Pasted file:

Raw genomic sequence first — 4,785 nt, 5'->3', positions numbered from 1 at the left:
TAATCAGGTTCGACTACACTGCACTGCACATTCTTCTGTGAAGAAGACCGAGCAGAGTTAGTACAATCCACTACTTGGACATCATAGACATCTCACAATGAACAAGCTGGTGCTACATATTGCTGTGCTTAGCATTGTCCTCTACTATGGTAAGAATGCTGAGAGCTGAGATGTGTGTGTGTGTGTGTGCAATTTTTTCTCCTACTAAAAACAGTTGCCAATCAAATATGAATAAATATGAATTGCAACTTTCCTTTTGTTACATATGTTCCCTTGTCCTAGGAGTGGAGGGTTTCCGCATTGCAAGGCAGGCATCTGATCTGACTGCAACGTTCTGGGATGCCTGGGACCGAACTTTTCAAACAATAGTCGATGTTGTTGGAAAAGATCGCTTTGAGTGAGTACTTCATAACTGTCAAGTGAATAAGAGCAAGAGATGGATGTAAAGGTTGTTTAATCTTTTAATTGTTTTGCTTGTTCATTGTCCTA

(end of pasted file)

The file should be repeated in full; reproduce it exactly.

Raw genomic sequence first — 4,785 nt, 5'->3', positions numbered from 1 at the left:
TAATCAGGTTCGACTACACTGCACTGCACATTCTTCTGTGAAGAAGACCGAGCAGAGTTAGTACAATCCACTACTTGGACATCATAGACATCTCACAATGAACAAGCTGGTGCTACATATTGCTGTGCTTAGCATTGTCCTCTACTATGGTAAGAATGCTGAGAGCTGAGATGTGTGTGTGTGTGTGTGCAATTTTTTCTCCTACTAAAAACAGTTGCCAATCAAATATGAATAAATATGAATTGCAACTTTCCTTTTGTTACATATGTTCCCTTGTCCTAGGAGTGGAGGGTTTCCGCATTGCAAGGCAGGCATCTGATCTGACTGCAACGTTCTGGGATGCCTGGGACCGAACTTTTCAAACAATAGTCGATGTTGTTGGAAAAGATCGCTTTGAGTGAGTACTTCATAACTGTCAAGTGAATAAGAGCAAGAGATGGATGTAAAGGTTGTTTAATCTTTTAATTGTTTTGCTTGTTCATTGTCCTA